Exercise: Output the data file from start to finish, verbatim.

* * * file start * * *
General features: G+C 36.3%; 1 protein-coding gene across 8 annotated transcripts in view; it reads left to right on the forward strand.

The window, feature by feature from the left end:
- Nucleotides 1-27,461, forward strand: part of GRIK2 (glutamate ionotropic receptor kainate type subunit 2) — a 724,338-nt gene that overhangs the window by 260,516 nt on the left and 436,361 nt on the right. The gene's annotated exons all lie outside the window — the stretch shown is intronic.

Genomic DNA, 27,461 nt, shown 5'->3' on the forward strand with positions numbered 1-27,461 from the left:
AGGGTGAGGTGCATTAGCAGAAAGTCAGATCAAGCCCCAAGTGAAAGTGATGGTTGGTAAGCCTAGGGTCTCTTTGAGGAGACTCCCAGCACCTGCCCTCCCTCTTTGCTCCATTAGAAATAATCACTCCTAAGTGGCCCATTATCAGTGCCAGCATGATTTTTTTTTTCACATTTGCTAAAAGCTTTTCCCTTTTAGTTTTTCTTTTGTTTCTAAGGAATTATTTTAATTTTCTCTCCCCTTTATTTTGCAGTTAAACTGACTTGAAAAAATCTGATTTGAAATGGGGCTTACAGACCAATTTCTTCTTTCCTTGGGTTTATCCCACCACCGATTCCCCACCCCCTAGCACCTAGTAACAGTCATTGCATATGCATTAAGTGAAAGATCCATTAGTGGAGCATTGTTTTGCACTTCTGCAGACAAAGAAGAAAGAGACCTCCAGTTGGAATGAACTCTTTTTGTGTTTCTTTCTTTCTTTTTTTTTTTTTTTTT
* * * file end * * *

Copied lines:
General features: G+C 36.3%; 1 protein-coding gene across 8 annotated transcripts in view; it reads left to right on the forward strand.

The window, feature by feature from the left end:
- Nucleotides 1-27,461, forward strand: part of GRIK2 (glutamate ionotropic receptor kainate type subunit 2) — a 724,338-nt gene that overhangs the window by 260,516 nt on the left and 436,361 nt on the right. The gene's annotated exons all lie outside the window — the stretch shown is intronic.

Genomic DNA, 27,461 nt, shown 5'->3' on the forward strand with positions numbered 1-27,461 from the left:
AGGGTGAGGTGCATTAGCAGAAAGTCAGATCAAGCCCCAAGTGAAAGTGATGGTTGGTAAGCCTAGGGTCTCTTTGAGGAGACTCCCAGCACCTGCCCTCCCTCTTTGCTCCATTAGAAATAATCACTCCTAAGTGGCCCATTATCAGTGCCAGCATGATTTTTTTTTTCACATTTGCTAAAAGCTTTTCCCTTTTAGTTTTTCTTTTGTTTCTAAGGAATTATTTTAATTTTCTCTCCCCTTTATTTTGCAGTTAAACTGACTTGAAAAAATCTGATTTGAAATGGGGCTTACAGACCAATTTCTTCTTTCCTTGGGTTTATCCCACCACCGATTCCCCACCCCCTAGCACCTAGTAACAGTCATTGCATATGCATTAAGTGAAAGATCCATTAGTGGAGCATTGTTTTGCACTTCTGCAGACAAAGAAGAAAGAGACCTCCAGTTGGAATGAACTCTTTTTGTGTTTCTTTCTTTCTTTTTTTTTTTTTTTTT